Purpose: In a population-based sample of cervical cancer survivors, health-related quality of life (HRQoL) was assessed 2-10 years postdiagnosis.
Methods and materials: All patients given a diagnosis of cervical cancer in 1995-2003 in the Eindhoven region, The Netherlands, and alive after Jan 2006 were identified through the cancer registry. Generic HRQoL (36-Item Short-Form Health Survey, EQ-5D), cervical cancer-specific HRQoL (European Organization for Research and Treatment of Cancer Quality-of-Life questionnaire cervical cancer module), and anxiety (6-item State Trait Anxiety Inventory) were assessed and compared with a reference population (n = 349). Data for tumor characteristics at diagnosis and disease progression were available.
Results: A total of 291 women responded (69%), with a mean age of 53 +/- 13 (SD) years (range, 31-88 years). Treatment had consisted of surgery (n = 195) or a combination of therapies (n = 75); one woman had not been treated. Of all women, 85% were clinically disease free, 2% had a recurrence/metastasis, and in 13%, this was unknown. After controlling for background characteristics (age, education, job and marital status, having children, and country of birth), generic HRQoL scale scores were similar to the reference population, except for worse mental health in survivors. The most frequent symptoms were crampy pain in the abdomen or belly (17%), urinary leakage (15%), menopausal symptoms (18%), and problems with sexual activity. Compared with the 6-10-year survivors, more sexual worry and worse body image were reported by the 2-5-year survivors. Compared with surgery only, especially primary radiotherapy was associated with an increased frequency of treatment-related side effects, also after controlling for age and disease stage at diagnosis and follow-up.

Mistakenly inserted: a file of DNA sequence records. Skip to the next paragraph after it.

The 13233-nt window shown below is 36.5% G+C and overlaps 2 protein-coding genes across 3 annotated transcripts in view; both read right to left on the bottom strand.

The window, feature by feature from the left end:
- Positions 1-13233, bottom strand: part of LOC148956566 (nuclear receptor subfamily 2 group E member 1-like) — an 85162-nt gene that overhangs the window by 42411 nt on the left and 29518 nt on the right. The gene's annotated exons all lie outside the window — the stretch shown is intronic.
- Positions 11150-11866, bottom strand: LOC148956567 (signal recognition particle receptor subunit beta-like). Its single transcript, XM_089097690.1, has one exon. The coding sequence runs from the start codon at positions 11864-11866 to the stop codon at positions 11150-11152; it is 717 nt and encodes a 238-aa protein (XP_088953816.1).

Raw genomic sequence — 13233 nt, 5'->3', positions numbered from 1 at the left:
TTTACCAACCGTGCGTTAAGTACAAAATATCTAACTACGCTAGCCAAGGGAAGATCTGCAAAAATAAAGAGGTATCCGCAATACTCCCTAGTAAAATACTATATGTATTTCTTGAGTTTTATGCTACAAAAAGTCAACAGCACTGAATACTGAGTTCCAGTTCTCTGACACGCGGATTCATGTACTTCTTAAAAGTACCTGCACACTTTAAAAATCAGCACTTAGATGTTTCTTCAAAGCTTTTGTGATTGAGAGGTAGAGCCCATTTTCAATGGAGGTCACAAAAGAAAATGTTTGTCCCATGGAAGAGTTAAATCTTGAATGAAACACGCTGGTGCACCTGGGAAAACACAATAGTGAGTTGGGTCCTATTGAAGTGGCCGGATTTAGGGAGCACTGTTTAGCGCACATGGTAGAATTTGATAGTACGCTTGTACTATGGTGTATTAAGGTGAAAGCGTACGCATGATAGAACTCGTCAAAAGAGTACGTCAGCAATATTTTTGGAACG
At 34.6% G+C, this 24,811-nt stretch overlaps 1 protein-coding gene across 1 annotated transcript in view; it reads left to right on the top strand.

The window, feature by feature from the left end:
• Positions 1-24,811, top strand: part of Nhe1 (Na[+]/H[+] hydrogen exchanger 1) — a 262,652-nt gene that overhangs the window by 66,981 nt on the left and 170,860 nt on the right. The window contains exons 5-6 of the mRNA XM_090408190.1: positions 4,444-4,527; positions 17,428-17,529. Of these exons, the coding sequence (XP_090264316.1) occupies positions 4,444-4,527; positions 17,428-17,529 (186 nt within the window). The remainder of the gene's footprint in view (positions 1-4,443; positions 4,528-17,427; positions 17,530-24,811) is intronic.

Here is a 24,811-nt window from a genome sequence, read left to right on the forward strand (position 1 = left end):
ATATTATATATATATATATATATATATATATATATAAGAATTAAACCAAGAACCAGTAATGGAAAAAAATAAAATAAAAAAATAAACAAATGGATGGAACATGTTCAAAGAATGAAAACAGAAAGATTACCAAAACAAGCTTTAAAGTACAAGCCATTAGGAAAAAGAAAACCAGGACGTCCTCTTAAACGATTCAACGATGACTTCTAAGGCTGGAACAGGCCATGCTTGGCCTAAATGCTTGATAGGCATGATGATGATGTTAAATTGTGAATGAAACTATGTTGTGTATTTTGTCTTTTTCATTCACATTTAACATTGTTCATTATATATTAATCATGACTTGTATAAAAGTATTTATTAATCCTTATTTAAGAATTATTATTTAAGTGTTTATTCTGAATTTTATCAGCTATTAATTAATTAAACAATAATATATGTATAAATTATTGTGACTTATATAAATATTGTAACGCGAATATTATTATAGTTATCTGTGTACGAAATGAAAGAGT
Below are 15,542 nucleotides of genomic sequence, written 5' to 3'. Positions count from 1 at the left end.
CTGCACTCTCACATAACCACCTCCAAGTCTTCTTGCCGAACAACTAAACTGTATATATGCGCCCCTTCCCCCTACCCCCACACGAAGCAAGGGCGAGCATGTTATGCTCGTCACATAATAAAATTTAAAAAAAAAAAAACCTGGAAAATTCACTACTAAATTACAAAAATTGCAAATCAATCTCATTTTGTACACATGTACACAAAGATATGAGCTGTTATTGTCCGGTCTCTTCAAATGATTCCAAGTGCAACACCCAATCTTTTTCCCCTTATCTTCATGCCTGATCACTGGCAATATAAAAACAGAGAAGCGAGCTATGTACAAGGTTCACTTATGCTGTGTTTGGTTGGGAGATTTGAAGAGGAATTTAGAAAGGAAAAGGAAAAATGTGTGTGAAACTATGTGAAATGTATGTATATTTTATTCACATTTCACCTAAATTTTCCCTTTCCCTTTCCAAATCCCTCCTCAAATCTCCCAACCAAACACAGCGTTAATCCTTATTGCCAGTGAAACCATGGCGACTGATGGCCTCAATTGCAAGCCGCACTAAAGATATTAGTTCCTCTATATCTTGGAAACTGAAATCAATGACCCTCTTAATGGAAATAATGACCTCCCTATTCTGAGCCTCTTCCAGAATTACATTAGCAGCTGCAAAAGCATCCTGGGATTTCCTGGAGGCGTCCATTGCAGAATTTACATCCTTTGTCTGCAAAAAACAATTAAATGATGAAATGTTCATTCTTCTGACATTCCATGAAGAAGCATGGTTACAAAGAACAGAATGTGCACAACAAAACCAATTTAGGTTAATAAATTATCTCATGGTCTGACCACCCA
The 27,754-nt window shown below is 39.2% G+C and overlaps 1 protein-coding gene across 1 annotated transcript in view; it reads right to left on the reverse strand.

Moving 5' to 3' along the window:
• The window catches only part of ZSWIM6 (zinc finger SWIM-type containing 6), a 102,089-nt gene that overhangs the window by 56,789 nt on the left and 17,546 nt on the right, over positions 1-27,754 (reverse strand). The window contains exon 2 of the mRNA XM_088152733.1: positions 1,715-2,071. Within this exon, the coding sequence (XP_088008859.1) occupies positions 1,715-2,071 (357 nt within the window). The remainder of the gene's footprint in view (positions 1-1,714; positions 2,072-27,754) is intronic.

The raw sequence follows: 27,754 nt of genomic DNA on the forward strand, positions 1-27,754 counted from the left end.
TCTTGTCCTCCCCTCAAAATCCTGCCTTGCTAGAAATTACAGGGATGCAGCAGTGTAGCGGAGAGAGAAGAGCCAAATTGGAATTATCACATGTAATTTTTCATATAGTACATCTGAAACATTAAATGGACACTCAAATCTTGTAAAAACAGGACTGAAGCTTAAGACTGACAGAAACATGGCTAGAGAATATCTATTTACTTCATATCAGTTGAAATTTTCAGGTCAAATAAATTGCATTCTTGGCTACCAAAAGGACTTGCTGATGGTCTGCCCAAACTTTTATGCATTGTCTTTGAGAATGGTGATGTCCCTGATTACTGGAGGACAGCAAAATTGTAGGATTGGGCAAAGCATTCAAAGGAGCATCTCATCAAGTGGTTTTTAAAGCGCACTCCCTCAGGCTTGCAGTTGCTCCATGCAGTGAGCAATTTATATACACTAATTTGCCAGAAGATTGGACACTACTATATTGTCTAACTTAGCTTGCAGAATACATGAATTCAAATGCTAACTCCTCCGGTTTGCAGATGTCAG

Conclusions: Most cervical cancer survivors were coping well, although their mental health was worse than in the reference population. Even after 2-10 years, radiotherapy was associated with an increased frequency of treatment-related side effects.